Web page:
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Are blenders healthy or do they destroy nutrients?

Blender full of fruit and vegetables on a kitchen countertop surrounded by more fruit and veg
(Image credit: Shutterstock)

Increasing the amount of fruit and vegetables in our diets is an easy way to eat more healthily. As well as ensuring we’re getting the right level of dietary fiber, which aids digestion and prevents constipation, it will also increase the amount of vitamins and minerals consumed too. 

The best blenders can blitz fruit and vegetables into a refreshing drink, which contains more fresh produce than you’d consume if you were eating it whole. However, blenders are extremely versatile and can also be used to make dips, sauces and even desserts. 

So it’s no surprise, at least 90% of US households report owning at least one personal or full size blender with eating healthier being the top reason for using this appliance more, research by the Association of Home Appliance Manufacturers revealed. 

Furthermore, 31% of blender users say they are using their appliance more because they’re drinking more smoothies. Smoothies are blended drinks that can contain fruit and vegetables, and in many cases yogurt, milk, oats, and nut butters.

However, there are also lots of extra ingredients that can be added to boost the nutrient content even further such as chia seeds, ground flaxseed and protein powder. Most blenders have very high-speed sharp blades designed to completely pulverize everything in the pitcher including tiny seeds in raspberries and strawberries.

With all these healthy ingredients in one refreshing drink, blending must be healthy, right? Turns out it’s not quite as cut and dried as that, as blenders can generate heat, which can destroy nutrients.  

Got your mind set on getting a blender? Rather than read on and find out if they’re healthy, check out the best prices for some of our top models. 

 So, do blenders destroy nutrients?

Some blenders produce heat from the blades when they’re switched on for prolonged periods, this heat can affect nutrients. Some B vitamins, as well as vitamins C, A, D, E and K, can all be damaged and reduced by heat. It’s not just vitamins either, some minerals like potassium and magnesium will also be affected. 

But before you ditch your blender in the trash, it’s important to remember that this heat is very minor in comparison to cooking and only for a very short time. Yes, you may lose a small amount of heat-sensitive nutrients if your blender gets warm but not as much as you would through boiling or cooking foods in an oven, which means blended raw foods are still a good option.

The other way nutrients are lost in the blending process is through oxidation, this happens when fruits and vegetables are cut and exposed to oxygen. When you slice an apple and leave it, oxidation is the process that causes it to turn brown. Oxidation is a common process that happens not just when fruits and vegetables are blended but when they’re chopped, shredded, or peeled too.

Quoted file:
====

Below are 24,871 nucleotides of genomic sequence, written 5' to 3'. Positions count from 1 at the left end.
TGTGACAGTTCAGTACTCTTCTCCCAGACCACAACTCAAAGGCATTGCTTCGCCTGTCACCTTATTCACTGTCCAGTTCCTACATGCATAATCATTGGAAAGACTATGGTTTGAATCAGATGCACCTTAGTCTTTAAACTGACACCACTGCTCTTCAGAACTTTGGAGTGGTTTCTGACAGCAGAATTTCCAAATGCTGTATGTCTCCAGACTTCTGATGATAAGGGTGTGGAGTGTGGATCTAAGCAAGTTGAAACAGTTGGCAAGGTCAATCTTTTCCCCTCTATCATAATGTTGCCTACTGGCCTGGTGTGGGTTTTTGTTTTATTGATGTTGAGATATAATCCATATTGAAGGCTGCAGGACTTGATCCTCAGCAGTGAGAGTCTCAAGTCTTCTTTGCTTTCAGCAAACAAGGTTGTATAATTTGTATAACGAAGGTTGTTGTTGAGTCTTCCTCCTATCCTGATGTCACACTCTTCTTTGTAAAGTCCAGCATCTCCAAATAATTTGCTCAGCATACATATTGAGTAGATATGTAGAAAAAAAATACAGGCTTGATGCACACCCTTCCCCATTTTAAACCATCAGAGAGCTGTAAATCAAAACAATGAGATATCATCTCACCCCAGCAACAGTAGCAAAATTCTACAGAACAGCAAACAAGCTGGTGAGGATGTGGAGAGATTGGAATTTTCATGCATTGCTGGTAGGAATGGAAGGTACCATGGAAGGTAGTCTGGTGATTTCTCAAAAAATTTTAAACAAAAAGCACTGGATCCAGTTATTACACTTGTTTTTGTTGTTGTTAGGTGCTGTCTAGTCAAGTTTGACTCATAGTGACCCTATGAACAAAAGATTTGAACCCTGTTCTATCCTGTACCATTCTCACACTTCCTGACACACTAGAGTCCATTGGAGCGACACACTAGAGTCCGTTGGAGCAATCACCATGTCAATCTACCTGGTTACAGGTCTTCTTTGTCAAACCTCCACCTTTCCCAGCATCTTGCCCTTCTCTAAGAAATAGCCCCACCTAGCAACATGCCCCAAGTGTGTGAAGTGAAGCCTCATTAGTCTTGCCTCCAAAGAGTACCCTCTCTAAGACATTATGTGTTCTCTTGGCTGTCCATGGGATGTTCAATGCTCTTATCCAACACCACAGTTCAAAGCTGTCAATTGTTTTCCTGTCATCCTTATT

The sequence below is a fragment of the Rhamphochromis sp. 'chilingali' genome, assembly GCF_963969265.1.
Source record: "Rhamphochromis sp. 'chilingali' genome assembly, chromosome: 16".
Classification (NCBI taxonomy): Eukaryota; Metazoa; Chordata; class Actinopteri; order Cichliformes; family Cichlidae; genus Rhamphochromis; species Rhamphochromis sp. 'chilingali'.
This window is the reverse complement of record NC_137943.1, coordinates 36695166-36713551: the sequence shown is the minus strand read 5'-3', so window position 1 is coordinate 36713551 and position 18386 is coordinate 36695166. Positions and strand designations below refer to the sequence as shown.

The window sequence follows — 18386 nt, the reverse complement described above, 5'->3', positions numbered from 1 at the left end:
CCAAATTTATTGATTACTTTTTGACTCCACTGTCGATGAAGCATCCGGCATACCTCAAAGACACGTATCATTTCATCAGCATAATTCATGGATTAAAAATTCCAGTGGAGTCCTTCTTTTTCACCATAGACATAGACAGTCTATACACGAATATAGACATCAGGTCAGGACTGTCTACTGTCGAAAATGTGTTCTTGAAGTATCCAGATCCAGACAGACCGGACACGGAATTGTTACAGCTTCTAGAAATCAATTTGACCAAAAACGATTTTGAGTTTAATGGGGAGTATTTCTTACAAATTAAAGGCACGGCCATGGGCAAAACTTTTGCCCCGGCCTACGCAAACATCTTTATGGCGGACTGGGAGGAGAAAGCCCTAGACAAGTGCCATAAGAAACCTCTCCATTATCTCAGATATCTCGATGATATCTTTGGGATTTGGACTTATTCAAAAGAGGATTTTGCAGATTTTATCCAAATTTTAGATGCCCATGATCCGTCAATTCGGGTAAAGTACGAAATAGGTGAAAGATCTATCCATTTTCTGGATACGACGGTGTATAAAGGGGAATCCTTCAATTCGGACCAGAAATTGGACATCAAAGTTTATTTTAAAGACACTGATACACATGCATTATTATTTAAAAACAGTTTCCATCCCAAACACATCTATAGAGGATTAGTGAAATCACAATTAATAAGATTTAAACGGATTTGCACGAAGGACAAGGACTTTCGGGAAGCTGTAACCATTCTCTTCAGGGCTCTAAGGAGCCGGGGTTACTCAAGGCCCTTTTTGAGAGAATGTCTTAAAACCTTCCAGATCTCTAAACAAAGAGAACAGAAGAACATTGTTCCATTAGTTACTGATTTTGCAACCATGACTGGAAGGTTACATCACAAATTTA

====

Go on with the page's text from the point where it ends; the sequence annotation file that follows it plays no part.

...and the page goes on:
It’s not something you need to be too concerned about because it’s not a process that is exclusive to blending and will happen with many other food preparation methods too.

Fiber plays an important role in slowing down the digestion of sugar when you eat whole fruits and vegetables. Fiber doesn’t get destroyed by your blender, but the blending process releases fructose sugar and makes it easier to absorb, so if your smoothie contains lots of fruit, this can mean you’re more likely to get spikes in blood sugar than if you were eating the fruit whole.

A woman adding fruit to a Ninja blender

(Image credit: Ninja)

How to reduce nutrient loss when blending

Often, it’s the more inexpensive and lower quality blenders that can produce lots of heat when blending, so to minimize this problem it’s worth investing in one of the best blenders. The other way to reduce heat when blending is to blend for the minimum possible time, the longer you blend for - the more heat will be produced, so stick to short bursts and stop as soon as you’ve achieved the result you’re looking for.

Oxidation is a natural process, which can’t be stopped. However, if you leave your smoothie in a glass or container that’s not sealed before drinking it, further oxidation can occur. So it's a good idea to drink your smoothies as soon as you make them. Again, blending for the minimum time required will reduce the amount of oxygen sucked into the blender during the blending process so will help to reduce nutrient loss.

There’s little you can do to stop the fiber being broken down by your blender, but by adding plenty of low sugar leafy greens and vegetables like celery and cucumber you can reduce the overall sugar content. It’s also important that you still consume whole fruits and vegetables and don’t rely on smoothies for all of your five daily portions of fruits and vegetables.

Should I give up blending?

The short answer is no, blended smoothies contain stacks of macro and micronutrients that aren’t affected by heat or oxidation and can still be included as part of a healthy balanced diet. Plus, if it’s a choice between missing out on these nutrients altogether and getting them in the form of a smoothie, then it’s better to have them than not at all. 

Get the most from your smoothies by including a variety of different ingredients like fruits, vegetables, nut butters, seeds, oats, and yogurt.

Helen McCue

Helen is a freelance writer who specializes in kitchen appliances and has written for some of the biggest home-related titles around. She has been reviewing small appliances, including blenders, juicers, and multi-cookers, for more than 8 years,  and also upholsters furniture when she's not testing the latest food tech gadgets.